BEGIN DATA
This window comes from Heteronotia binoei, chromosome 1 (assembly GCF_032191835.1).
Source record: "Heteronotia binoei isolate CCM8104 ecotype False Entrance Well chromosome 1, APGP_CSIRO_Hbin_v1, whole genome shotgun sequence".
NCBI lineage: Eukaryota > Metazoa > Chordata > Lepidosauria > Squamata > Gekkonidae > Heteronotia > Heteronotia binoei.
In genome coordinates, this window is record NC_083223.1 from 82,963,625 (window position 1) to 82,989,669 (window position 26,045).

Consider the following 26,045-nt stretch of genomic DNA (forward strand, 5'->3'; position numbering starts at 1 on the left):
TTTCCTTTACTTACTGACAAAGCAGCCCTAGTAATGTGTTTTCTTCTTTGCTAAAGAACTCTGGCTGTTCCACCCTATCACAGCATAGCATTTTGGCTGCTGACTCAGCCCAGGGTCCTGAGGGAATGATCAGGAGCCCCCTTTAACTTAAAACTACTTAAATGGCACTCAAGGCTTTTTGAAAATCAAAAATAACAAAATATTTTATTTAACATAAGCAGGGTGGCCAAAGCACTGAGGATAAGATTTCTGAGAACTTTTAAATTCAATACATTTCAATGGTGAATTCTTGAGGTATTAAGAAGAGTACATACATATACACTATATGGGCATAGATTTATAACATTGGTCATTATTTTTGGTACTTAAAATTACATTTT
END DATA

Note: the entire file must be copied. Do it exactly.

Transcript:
This window comes from Heteronotia binoei, chromosome 1 (assembly GCF_032191835.1).
Source record: "Heteronotia binoei isolate CCM8104 ecotype False Entrance Well chromosome 1, APGP_CSIRO_Hbin_v1, whole genome shotgun sequence".
NCBI lineage: Eukaryota > Metazoa > Chordata > Lepidosauria > Squamata > Gekkonidae > Heteronotia > Heteronotia binoei.
In genome coordinates, this window is record NC_083223.1 from 82,963,625 (window position 1) to 82,989,669 (window position 26,045).

Consider the following 26,045-nt stretch of genomic DNA (forward strand, 5'->3'; position numbering starts at 1 on the left):
TTTCCTTTACTTACTGACAAAGCAGCCCTAGTAATGTGTTTTCTTCTTTGCTAAAGAACTCTGGCTGTTCCACCCTATCACAGCATAGCATTTTGGCTGCTGACTCAGCCCAGGGTCCTGAGGGAATGATCAGGAGCCCCCTTTAACTTAAAACTACTTAAATGGCACTCAAGGCTTTTTGAAAATCAAAAATAACAAAATATTTTATTTAACATAAGCAGGGTGGCCAAAGCACTGAGGATAAGATTTCTGAGAACTTTTAAATTCAATACATTTCAATGGTGAATTCTTGAGGTATTAAGAAGAGTACATACATATACACTATATGGGCATAGATTTATAACATTGGTCATTATTTTTGGTACTTAAAATTACATTTT